When a person lists all the things that are wrong with his house, this is an example of a litany of complaints about his house.
- a series of fixed invocations and responses, used as a prayer
- any recital or account regarded as repetitive or long-winded
Origin of litanyMiddle English letanie ; from Old French ; from Ecclesiastical Late Latin litania ; from Ecclesiastical Greek litaneia ; from Classical Greek litanos, pleading ; from lit?, a request
- Christianity A liturgical prayer consisting of a series of petitions recited by a leader alternating with fixed responses by the congregation.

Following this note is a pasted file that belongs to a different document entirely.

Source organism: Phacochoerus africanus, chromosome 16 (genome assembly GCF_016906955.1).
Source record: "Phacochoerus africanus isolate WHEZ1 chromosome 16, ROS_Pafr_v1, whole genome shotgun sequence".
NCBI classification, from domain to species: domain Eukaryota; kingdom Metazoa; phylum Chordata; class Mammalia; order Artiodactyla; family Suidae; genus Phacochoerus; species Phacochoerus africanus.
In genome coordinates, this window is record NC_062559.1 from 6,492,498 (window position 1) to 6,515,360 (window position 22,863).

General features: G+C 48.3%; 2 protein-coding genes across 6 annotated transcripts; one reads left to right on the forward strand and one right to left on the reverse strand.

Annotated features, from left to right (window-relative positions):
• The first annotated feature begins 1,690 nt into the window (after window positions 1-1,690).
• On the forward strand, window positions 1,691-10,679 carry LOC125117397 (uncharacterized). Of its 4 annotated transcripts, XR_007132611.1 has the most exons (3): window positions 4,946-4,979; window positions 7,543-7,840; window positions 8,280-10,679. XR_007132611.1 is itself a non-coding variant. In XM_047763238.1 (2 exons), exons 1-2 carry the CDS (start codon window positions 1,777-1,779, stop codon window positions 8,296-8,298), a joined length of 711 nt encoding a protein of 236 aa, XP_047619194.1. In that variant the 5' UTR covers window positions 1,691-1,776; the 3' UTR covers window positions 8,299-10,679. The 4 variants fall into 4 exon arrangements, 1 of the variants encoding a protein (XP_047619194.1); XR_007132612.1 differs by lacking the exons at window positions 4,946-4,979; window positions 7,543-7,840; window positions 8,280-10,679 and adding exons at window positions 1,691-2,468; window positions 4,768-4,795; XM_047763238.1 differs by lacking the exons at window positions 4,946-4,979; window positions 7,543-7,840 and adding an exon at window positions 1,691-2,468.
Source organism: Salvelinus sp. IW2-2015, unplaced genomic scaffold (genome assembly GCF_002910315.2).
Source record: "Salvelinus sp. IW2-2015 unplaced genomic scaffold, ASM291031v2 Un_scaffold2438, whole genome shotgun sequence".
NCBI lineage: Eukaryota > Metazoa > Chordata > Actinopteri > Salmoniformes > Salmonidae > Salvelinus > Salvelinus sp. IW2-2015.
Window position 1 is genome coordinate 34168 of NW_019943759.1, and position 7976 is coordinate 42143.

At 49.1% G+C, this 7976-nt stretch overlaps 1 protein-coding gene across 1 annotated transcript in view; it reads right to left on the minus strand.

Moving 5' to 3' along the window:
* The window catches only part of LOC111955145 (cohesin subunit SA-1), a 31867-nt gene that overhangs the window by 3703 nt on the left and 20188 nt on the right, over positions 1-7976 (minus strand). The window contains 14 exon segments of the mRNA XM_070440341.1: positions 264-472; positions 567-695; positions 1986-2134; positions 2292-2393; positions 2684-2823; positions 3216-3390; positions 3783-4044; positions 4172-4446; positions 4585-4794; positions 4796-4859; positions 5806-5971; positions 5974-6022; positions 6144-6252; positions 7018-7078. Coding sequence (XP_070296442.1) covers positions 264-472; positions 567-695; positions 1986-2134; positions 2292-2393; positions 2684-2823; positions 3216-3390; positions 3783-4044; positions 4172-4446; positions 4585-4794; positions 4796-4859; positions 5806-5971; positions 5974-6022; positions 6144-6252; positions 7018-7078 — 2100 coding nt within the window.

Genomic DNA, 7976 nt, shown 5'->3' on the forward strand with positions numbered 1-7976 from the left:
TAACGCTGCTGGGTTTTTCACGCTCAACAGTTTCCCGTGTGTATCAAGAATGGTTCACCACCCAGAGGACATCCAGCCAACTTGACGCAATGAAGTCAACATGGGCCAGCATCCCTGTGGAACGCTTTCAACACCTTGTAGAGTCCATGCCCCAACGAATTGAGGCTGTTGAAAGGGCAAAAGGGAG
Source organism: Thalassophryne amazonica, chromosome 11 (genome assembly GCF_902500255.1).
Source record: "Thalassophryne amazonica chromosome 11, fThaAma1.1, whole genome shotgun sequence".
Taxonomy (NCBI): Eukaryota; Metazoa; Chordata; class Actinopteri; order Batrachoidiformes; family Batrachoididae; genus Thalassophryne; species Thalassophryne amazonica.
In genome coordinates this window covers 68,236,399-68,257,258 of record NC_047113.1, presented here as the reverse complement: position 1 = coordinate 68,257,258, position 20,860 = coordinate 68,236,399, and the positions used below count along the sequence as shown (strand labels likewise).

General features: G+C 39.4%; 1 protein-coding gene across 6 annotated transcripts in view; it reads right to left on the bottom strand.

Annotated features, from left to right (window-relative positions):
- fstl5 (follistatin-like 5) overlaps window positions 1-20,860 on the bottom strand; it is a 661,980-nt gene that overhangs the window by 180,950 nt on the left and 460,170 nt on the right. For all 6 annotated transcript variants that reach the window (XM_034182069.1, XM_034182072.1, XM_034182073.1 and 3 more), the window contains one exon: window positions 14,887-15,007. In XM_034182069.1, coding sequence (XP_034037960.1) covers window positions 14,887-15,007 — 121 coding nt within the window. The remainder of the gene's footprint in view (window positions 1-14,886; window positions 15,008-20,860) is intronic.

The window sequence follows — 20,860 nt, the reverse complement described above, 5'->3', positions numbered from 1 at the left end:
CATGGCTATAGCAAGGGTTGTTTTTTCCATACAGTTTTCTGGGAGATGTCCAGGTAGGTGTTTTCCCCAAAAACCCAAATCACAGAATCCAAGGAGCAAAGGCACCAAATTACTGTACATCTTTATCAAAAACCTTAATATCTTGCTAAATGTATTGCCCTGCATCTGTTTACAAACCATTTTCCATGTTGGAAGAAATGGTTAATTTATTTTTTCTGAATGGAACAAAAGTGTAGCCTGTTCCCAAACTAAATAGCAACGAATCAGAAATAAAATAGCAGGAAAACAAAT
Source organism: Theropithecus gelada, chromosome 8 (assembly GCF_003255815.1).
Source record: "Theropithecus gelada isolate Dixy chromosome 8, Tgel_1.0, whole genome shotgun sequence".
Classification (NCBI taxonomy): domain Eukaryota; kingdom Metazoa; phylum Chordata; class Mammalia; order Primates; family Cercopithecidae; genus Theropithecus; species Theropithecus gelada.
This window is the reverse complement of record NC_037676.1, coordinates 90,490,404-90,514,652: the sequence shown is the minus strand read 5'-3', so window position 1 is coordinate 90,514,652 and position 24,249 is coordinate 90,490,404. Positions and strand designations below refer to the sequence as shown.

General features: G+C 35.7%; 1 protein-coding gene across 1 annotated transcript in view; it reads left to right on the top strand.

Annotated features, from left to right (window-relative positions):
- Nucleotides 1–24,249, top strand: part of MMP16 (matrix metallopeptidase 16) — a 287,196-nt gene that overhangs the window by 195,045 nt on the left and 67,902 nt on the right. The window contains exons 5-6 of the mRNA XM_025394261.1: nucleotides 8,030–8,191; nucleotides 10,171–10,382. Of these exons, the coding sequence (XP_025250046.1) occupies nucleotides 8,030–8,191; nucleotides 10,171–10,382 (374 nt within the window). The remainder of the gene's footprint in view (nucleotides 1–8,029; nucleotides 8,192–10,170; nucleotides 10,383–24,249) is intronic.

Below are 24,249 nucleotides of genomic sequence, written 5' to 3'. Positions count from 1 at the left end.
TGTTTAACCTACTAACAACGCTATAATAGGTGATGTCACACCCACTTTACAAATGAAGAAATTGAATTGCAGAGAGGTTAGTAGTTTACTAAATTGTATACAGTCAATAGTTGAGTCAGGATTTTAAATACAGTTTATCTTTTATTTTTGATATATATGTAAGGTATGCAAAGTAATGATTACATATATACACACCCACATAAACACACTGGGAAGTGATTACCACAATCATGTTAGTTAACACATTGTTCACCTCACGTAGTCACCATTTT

- A repetitive recital, series, or list: “the litany of layoffs in recent months by corporate giants” (Sylvia Nasar).
Origin of litanyMiddle English letanie, from Old French, from Medieval Latin letan&imacron;a, from Late Latin litan&imacron;a, from Late Greek litaneia, from Greek, entreaty, from litaneuein, to entreat, from litanos, entreating, from lit&emacron;, supplication.
From Ancient Greek Î»Î¹Ï„Î±Î½ÎµÎ¯Î± (litaneia, “prayer"), from Î»Î¹Ï„Î® (litÄ“, “prayer, entreaty").